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Found 14 results

  1. <p>http://www.ncbi.nlm.nih.gov/entrez/query.fcgi?cmd=Retrieve&db=PubMed&list_uids=529862&dopt=Abstract</p>
  2. Dysautonomia means dysregulation of the autonomic nervous system. The autonomic nervous system is the master regulator of organ function throughout the body. It is involved in the control of heart rate, blood pressure, temperature, respiration, digestion and other vital functions. Dysregulation of the autonomic nervous system can produce the apparent malfunction of the organs it regulates. For this reason, dysautonomia patients often present with numerous, seemingly unrelated maladies. Diagnosis frequently requires a specialist familiar with autonomic dysfunction and the various disorde
  3. Autonomic nerve disorders (dysautonomia) refer to disorders of the autonomic nervous system (ANS) function. Dysautonomia is a general term used to describe a breakdown or abnormal function of the ANS. The autonomic nervous system controls much of your involuntary functions. Symptoms are wide-ranging and can include problems with the regulation of heart rate, blood pressure, body temperature, perspiration, and bowel and bladder functions. Other symptoms include fatigue, lightheadedness, feeling faint or passing out (syncope), weakness, and cognitive impairment. (1. Mayo Clinic, Autonomic Nerve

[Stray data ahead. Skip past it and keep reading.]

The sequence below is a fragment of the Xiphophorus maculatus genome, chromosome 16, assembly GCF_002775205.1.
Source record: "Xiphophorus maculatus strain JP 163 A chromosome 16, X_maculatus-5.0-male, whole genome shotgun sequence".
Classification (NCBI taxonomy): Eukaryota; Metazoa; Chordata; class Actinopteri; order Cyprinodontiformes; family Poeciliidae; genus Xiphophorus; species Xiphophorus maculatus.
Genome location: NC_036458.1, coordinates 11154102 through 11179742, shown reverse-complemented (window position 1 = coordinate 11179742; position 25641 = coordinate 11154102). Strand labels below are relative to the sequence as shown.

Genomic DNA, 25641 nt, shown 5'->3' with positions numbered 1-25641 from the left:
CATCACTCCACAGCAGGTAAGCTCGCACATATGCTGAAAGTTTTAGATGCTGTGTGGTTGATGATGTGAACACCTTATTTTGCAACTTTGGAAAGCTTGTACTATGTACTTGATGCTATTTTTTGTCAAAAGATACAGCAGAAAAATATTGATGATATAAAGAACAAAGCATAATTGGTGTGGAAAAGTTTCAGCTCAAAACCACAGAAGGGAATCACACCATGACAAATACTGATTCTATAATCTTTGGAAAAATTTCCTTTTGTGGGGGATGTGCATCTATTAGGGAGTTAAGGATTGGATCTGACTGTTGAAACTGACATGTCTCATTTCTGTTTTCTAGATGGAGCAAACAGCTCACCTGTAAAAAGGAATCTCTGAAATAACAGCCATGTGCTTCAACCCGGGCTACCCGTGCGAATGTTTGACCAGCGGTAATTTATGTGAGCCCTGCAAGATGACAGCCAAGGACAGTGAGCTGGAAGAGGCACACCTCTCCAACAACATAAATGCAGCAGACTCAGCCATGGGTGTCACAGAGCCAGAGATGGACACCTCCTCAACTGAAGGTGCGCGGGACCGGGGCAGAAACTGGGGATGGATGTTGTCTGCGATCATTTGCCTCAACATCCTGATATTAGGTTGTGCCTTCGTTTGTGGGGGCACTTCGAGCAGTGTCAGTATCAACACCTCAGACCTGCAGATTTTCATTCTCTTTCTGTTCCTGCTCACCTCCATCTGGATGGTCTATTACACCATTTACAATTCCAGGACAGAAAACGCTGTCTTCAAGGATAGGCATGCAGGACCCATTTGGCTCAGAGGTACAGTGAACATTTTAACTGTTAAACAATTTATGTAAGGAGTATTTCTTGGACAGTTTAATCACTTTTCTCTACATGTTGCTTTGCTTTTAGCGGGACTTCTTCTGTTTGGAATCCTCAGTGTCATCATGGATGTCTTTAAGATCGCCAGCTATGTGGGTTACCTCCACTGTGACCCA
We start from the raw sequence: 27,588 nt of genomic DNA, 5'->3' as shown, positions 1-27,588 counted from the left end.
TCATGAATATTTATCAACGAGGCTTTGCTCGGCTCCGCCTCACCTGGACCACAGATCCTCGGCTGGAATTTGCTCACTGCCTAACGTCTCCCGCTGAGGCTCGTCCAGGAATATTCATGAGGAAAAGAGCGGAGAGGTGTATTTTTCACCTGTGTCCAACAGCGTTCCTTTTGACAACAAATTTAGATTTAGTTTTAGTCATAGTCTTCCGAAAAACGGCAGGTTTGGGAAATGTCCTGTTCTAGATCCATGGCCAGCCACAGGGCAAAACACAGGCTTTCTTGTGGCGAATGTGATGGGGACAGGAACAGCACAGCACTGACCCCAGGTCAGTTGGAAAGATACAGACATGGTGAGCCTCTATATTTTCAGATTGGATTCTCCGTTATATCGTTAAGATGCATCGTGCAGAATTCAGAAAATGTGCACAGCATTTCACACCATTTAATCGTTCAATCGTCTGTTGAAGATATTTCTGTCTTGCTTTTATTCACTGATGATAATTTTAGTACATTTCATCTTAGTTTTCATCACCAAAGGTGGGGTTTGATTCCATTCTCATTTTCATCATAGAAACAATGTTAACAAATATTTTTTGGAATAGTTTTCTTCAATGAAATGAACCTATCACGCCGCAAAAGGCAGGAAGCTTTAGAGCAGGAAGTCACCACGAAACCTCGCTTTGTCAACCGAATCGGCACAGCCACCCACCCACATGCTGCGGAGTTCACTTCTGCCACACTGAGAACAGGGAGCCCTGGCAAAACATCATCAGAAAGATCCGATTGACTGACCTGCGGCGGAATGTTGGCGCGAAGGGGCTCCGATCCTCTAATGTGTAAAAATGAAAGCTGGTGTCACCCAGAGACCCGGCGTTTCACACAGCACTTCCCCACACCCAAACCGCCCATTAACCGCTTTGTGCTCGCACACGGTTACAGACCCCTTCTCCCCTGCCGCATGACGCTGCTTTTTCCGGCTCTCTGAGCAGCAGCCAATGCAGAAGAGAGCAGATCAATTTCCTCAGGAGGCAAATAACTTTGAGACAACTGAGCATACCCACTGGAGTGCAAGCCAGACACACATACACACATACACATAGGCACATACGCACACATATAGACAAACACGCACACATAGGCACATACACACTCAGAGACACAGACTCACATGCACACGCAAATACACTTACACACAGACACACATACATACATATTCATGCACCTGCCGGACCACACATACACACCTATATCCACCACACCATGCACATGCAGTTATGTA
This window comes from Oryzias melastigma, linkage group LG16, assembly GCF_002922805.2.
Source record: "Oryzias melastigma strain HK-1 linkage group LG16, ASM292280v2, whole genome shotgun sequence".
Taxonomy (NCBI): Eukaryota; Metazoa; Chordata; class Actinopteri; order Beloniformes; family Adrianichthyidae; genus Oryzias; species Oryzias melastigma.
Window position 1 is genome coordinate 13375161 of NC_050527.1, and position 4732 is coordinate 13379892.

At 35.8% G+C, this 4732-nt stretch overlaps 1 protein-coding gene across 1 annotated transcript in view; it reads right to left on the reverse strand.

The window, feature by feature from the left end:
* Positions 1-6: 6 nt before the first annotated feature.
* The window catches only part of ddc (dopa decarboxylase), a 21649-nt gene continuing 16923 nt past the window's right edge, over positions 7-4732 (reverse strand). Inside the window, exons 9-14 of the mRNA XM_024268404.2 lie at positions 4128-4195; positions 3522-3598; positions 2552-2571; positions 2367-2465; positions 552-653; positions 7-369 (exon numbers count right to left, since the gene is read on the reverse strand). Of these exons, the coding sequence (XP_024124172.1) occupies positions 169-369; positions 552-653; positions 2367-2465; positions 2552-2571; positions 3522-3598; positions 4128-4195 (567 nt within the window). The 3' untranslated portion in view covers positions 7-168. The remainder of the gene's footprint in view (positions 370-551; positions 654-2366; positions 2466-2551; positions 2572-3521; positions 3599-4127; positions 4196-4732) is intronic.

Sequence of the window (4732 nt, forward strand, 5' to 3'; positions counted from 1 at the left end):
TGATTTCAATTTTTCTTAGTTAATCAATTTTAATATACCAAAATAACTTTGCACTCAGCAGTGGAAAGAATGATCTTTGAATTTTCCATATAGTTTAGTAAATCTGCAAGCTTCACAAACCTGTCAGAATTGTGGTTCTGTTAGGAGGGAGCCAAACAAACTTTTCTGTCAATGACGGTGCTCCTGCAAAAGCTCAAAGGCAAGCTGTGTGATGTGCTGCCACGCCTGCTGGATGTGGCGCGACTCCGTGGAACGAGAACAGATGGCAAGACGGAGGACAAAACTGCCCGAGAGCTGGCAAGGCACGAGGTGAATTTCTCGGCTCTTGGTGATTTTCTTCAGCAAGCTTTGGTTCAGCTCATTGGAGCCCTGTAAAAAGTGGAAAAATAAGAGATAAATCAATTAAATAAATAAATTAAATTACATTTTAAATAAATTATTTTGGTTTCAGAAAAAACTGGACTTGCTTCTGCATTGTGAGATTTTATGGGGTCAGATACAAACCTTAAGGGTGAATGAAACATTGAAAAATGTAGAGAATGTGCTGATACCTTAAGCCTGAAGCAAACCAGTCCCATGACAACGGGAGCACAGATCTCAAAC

4. edriscoll

    POTS: An overview

    An overview of Postural Orthostatic Tachycardia Syndrome Standing up is something most of us take for granted; we've been doing it since childhood. Our bodies automatically adjust to the pull of gravity by increasing vascular tone, heart rate, and cardiac output. Blood vessels contract, heart rates increase and our systolic blood pressure remains the same or decreases slightly while diastolic pressure increases slightly (Brunner & Suddarth, 2000, p. 546). Our bodies operate in perfect homeostasis and we stand up with little effort. However, the simple act of standing up can be a
  5. Dysautonomia commonly develops as a complication of a primary illness or is seen in patients with multiple disorders. These scenarios add a layer of complexity to a patient’s diagnostic journey, as well as their treatment plan. When one of those illnesses is an eating disorder, the complexities can be significantly magnified. Eating disorders, which include bulimia nervosa and anorexia nervosa, are defined in the Diagnostic and Statistical Manual of Mental Disorders (DSM) as follows: "Feeding and eating disorders are characterized by a persistent disturbance of eating or eating-relate
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